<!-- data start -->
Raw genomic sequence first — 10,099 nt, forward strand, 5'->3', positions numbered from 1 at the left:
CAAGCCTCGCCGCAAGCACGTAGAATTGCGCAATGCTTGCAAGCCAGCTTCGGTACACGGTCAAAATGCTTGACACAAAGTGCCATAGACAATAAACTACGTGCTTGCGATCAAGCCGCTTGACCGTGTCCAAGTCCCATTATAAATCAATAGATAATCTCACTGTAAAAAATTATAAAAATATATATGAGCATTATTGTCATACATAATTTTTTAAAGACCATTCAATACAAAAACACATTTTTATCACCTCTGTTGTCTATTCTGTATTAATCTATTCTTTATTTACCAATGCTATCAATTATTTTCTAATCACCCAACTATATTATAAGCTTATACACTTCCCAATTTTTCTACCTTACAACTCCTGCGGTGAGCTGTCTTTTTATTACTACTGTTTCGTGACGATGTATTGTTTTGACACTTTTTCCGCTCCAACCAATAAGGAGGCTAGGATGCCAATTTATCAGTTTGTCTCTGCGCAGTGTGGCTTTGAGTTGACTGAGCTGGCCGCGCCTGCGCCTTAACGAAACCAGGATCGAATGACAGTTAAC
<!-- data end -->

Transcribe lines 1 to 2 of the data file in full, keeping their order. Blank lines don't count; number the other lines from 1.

Raw genomic sequence first — 10,099 nt, forward strand, 5'->3', positions numbered from 1 at the left:
CAAGCCTCGCCGCAAGCACGTAGAATTGCGCAATGCTTGCAAGCCAGCTTCGGTACACGGTCAAAATGCTTGACACAAAGTGCCATAGACAATAAACTACGTGCTTGCGATCAAGCCGCTTGACCGTGTCCAAGTCCCATTATAAATCAATAGATAATCTCACTGTAAAAAATTATAAAAATATATATGAGCATTATTGTCATACATAATTTTTTAAAGACCATTCAATACAAAAACACATTTTTATCACCTCTGTTGTCTATTCTGTATTAATCTATTCTTTATTTACCAATGCTATCAATTATTTTCTAATCACCCAACTATATTATAAGCTTATACACTTCCCAATTTTTCTACCTTACAACTCCTGCGGTGAGCTGTCTTTTTATTACTACTGTTTCGTGACGATGTATTGTTTTGACACTTTTTCCGCTCCAACCAATAAGGAGGCTAGGATGCCAATTTATCAGTTTGTCTCTGCGCAGTGTGGCTTTGAGTTGACTGAGCTGGCCGCGCCTGCGCCTTAACGAAACCAGGATCGAATGACAGTTAAC